Sunday, November 8, 2009

A Review of City of Fire by Laurence Yep

As the jacket points out, Laurence Yep is a two-time Newbery Honor Award winner. I really liked his sea dragon series. It's also nice that Yep gives us Asian-influenced fantasy and Asian characters, since fantasy often seems to be populated entirely by white children. So when the publisher offered to send me Yep's new series starter, I was happy to get my hands on it.

City of Fire introduces us to an alternative version of San Francisco in 1941. In this world, dragons take human form, and a well-to-do diplomat's daughter named Scirye has a lap-sized talking griffin named Kles. Her family represents the ancient kingdom of Kush. At a museum exhibit of Kushan artifacts, we meet the rest of our cast of characters—a boy named Leech, his companion Koko, and a disguised dragon named Bayang whose mission is to kill Leech.

When the exhibit is attacked by a huge dragon and other monsters, Scirye's warrior mother and sister fight back, but Scirye's sister is killed and the exhibit is robbed of a strange ring. Determined to avenge herself, Scirye impulsively steals a magic carpet and, with her new companions in tow, sets out to chase the dragonish thief.

Their first attempt to retrieve the ring fails, so our heroes must stow away on a plane headed for Honolulu, having realized that the thief is working for a wealthy and powerful man named Mr. Roland. On the island they meet a new ally, the goddess Pele. But even she might not have the power to stop Mr. Roland, who is planning to retrieve the Five Lost Treasures of Emperor Yu—for nefarious purposes, obviously!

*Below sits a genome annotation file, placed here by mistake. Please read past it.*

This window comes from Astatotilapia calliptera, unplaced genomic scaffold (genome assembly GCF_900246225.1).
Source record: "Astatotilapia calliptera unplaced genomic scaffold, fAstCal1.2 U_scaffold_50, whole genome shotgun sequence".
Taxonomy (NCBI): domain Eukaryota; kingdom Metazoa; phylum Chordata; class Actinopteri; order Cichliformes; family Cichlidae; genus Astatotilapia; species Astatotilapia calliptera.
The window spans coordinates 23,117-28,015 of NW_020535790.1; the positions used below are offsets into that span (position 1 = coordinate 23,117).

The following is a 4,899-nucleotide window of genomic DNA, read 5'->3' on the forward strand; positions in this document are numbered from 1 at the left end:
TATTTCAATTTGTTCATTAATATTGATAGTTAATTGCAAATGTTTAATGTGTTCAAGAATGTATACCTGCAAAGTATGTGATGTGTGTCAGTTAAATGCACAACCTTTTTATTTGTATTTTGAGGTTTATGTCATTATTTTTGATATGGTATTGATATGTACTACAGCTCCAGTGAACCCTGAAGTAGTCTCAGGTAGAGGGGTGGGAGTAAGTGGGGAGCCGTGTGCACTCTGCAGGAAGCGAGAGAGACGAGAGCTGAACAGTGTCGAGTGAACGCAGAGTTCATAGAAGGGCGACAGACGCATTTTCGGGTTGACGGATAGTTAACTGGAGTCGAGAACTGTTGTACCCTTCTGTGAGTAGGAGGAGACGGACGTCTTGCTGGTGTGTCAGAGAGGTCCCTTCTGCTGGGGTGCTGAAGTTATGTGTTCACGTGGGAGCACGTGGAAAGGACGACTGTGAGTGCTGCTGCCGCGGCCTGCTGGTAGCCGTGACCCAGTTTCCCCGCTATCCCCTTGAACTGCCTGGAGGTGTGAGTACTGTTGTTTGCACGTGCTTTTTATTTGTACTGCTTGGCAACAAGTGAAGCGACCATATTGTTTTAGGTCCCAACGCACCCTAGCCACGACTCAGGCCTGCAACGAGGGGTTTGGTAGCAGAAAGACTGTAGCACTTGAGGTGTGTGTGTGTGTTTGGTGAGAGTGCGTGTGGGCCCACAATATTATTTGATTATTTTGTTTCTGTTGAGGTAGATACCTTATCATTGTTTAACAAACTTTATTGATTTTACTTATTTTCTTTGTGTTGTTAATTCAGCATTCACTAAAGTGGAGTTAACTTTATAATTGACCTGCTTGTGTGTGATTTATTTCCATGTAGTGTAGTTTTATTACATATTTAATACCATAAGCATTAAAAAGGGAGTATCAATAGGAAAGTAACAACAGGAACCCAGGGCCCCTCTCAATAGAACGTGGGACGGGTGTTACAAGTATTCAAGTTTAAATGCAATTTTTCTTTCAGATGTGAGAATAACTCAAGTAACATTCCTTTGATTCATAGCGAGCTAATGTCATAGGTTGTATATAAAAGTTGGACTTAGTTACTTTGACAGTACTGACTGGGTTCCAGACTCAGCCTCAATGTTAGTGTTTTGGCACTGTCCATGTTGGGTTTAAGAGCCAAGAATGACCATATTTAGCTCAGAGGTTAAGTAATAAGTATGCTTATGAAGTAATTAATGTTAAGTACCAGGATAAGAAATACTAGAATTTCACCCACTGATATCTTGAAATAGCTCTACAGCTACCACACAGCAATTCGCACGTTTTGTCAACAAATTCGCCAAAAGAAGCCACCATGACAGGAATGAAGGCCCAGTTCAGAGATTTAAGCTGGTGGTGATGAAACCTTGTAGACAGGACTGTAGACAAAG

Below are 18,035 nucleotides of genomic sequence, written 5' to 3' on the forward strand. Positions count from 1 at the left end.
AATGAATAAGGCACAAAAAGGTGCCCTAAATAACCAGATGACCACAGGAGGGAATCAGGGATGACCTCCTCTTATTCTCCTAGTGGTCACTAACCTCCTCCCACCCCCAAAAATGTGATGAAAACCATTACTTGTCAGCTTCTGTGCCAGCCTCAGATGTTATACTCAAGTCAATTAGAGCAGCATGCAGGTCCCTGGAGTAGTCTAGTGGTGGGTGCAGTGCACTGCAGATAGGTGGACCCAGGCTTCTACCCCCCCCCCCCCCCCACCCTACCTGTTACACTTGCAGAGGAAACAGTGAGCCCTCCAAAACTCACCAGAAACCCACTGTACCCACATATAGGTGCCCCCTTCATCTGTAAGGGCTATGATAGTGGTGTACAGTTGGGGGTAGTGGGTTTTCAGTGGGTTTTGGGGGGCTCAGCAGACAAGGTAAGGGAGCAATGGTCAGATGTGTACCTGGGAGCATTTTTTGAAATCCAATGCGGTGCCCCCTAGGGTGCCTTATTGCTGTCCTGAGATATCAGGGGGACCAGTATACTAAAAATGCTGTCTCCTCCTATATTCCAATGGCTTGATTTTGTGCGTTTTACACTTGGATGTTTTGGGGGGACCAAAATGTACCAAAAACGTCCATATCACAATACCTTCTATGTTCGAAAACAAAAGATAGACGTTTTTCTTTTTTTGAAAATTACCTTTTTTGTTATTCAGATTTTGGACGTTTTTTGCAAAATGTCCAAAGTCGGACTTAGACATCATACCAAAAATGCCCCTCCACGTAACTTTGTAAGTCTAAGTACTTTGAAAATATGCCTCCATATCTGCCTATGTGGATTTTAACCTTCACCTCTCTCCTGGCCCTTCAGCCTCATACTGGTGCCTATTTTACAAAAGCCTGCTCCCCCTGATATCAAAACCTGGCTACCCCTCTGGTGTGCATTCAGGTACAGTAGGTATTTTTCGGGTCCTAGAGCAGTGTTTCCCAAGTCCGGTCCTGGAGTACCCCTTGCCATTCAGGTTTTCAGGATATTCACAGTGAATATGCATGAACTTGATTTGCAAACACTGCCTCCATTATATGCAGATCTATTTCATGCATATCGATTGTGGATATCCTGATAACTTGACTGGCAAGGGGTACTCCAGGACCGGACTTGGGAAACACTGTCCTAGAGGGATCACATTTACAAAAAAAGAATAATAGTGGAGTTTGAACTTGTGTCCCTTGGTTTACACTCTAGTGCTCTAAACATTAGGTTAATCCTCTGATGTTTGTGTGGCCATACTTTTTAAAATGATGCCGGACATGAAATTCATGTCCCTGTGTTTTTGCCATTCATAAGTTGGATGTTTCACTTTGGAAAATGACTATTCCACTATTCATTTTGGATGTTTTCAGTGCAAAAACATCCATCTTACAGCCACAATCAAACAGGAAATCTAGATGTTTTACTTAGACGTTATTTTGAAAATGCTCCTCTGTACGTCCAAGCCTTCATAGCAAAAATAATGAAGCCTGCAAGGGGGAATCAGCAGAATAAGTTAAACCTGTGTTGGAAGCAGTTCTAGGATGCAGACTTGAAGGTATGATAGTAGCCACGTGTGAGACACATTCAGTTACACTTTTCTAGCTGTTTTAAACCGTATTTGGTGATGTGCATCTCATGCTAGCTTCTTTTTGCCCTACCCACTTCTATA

Certain characters are particularly fun: while Pele may seem like a stereotype to some, I thought she was a hoot as a raucous, pidgin-talking, casually powerful Hawaiian deity in human form. Koko has an intriguing secret, and we do finally learn the mystery of Bayang's pursuit of Leech, who turns out to have magical powers of his own. Yep's world building here is another plus, with the retro vibe of the 1940s combined with an alternative Asian history to give the story a fresh fantasy feel.

Although the book is written in third person, alternating chapters give us the story from the points of view of Scirye, Bayang, and Leech, an approach I think enriches the narrative.

My only hesitation about City of Fire is that it seems to rely more on plot and setup than on character development, but I think that may simply be true of this type of series. For one thing, it's hard to juggle a large cast and give each character much depth. We do learn that Scirye is klutsy compared to her sister and feels she has something to prove and that Bayang begins to question her mission, but Leech is a little harder to get a handle on. I guess I didn't feel as strong a connection to these characters as I would have liked. However, as the series continues, Yep will no doubt add further nuance to his key characters. In the meantime, this series, with enough action to satisfy fans of Rick Riordan's Percy Jackson books, is off to a very good start.

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